|Publication number||US4017887 A|
|Application number||US 05/535,062|
|Publication date||Apr 12, 1977|
|Filing date||Dec 20, 1974|
|Priority date||Jul 25, 1972|
|Publication number||05535062, 535062, US 4017887 A, US 4017887A, US-A-4017887, US4017887 A, US4017887A|
|Inventors||D. Eirug Davies, Sven A. Roosild, Russell P. Dolan, Jr.|
|Original Assignee||The United States Of America As Represented By The Secretary Of The Air Force|
|Export Citation||BiBTeX, EndNote, RefMan|
|Patent Citations (6), Referenced by (7), Classifications (17)|
|External Links: USPTO, USPTO Assignment, Espacenet|
The invention described herein may be manufactured and used by or for the Government for governmental purposes without the payment of any royalty thereon.
The present patent application is a continuation-in-part of U.S. patent application Ser. No. 275,018 filed July 25, 1972 entitled METHOD AND MEANS FOR PASSIVATION AND ISOLATION IN SEMICONDUCTOR DEVICES by Eriug D. Davies et al, now abandoned.
This invention relates generally to semiconductor devices and more particularly to a method and means for forming discreet semi-insulating regions in solid state devices.
Semiconductor devices containing p-n junctions have shown less than satisfactory properties when exposed to intense bursts of radiation in the gamma ray range. Instruments used in monitoring such radiation becomes erratic and sometimes malfunction as a result of transient radiation. One solution to this difficulty is the utilization of sufficient high density shielding to protect vital parts of the instrument, however, space and weight considerations often require an alternative solution. We have discovered that it is possible to reduce and eliminate the effects of high intensity transient radiation in semiconductor devices by decreasing the number of photo induced carriers in the active region near a p-n junction in some materials, thereby allowing for a faster recovery time as well as eliminating the radiation effects completely in some instances.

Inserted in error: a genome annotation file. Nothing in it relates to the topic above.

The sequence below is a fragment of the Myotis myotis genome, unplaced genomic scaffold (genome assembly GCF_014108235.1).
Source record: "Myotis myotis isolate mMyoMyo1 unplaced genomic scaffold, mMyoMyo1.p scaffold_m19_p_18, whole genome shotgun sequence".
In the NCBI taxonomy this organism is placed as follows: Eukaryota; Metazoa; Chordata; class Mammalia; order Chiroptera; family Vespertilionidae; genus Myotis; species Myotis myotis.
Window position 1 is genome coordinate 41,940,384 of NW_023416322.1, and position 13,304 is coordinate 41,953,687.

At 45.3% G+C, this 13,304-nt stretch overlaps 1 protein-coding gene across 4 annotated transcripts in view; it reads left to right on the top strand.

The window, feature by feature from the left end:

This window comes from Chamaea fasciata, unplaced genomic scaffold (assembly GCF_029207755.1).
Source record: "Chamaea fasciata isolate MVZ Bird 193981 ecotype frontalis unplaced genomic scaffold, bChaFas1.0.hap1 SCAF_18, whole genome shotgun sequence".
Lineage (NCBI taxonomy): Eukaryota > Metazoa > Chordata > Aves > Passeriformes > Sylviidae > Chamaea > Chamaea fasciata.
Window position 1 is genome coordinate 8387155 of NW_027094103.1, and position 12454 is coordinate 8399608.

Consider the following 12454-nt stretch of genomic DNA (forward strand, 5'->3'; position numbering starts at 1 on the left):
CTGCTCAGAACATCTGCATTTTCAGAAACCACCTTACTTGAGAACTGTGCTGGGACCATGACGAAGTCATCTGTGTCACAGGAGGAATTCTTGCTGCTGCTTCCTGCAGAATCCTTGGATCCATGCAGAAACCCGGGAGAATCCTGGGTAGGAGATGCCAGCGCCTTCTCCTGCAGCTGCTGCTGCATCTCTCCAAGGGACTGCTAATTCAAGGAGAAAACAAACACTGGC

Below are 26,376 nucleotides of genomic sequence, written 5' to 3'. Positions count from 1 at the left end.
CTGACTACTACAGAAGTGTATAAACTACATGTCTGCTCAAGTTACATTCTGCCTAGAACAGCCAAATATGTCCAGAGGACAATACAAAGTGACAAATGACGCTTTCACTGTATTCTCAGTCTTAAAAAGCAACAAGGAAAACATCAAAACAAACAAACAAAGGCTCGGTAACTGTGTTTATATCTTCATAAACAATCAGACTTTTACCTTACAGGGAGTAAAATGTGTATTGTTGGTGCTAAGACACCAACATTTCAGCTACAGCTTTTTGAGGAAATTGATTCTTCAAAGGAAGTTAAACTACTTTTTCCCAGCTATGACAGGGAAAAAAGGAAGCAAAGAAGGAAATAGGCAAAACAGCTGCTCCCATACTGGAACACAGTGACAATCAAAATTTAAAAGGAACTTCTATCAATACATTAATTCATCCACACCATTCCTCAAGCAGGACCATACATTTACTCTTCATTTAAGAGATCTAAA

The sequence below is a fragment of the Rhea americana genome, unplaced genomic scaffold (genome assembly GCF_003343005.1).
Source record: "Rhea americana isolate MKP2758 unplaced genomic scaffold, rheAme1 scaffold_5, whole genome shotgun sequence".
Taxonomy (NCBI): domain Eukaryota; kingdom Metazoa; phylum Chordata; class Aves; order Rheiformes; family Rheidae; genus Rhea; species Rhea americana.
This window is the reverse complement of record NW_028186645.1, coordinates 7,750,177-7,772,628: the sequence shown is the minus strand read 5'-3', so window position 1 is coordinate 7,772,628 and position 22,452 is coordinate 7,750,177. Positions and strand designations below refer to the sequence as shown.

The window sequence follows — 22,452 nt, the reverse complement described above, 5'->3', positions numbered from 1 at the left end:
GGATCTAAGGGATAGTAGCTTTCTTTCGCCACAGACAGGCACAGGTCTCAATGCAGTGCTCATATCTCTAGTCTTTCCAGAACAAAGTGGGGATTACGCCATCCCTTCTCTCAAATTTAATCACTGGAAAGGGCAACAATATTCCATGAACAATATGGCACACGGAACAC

In addition to the transient radiation effects, semiconductors are limited in higher frequency applications because of excessive output capacitance. If the number of induced carriers are controlled in the active regions as indicated, higher frequencies than hitherto experienced are attainable.
Investigations reveal that gallium arsenide while a suitable compound, is difficult to work with and control during ordinary and well known diffusion processes. This invention as described hereinafter, solves these problems of the prior art.
The invention advances the state of the art in a manner that now allows semiconductive apparatus to be constructed that resist and rapidly recover from the effects of transient radiation and similarly increase the frequency capability of such devices.
The process described in the instant invention relates to the characteristics of passivation and isolation in semiconductor materials and in particular gallium arsenide.
Passivation is accomplished by implanting the compensating impurities, chromium, oxygen or iron to form a semi-insulating material. A semi-insulating material is defined as having a resistivity of between 106 and 109 ohm centimeters whereas a semiconducting material would have a resistivity of between 0.01 and 100 ohm centimeters. The implantation distribution is confined to a thin layer extending to the surface of the material for passivation. Part of the crystal now becomes the protective layer and effectually, the surface of the semiconductor is lowered below the physical surface of the material.
In the case of isolation, the energy of implantation is increased to cause the effected area to form a buried semi-insulating layer below the surface while the semiconducting layer remains unaffected above it and when acted upon with appropriate edge implantations, becomes isolated from the bulk of the semiconductor.
The invention uses low concentrations of impurity ions thereby not altering the chemical makeup of the compound. We have found that the process is not valid for silicon and compounds thereof. An outstanding advantage of the invention eminates from the fact that the low concentration of anti dopants increases the speed and accuracy with which these semiconductors may be manufactured as well as lowering the costs involved.
Previously, work with galium arsenide showed that it was difficult to control the overall physical demensions of the compound. The concept of accurate control of thin regions and accompanying resistivity of these regions was considered to be impossible with current state of the art.
We have found that it is possible to achieve the desired results by the use of selected ion implantation combined with the avoidance of lattice destruction or the forming of new compounds.
It is therefore an object of the invention to provide new and improved solid state devices.
It is another object of the invention to provide new and improved semiconductor devices.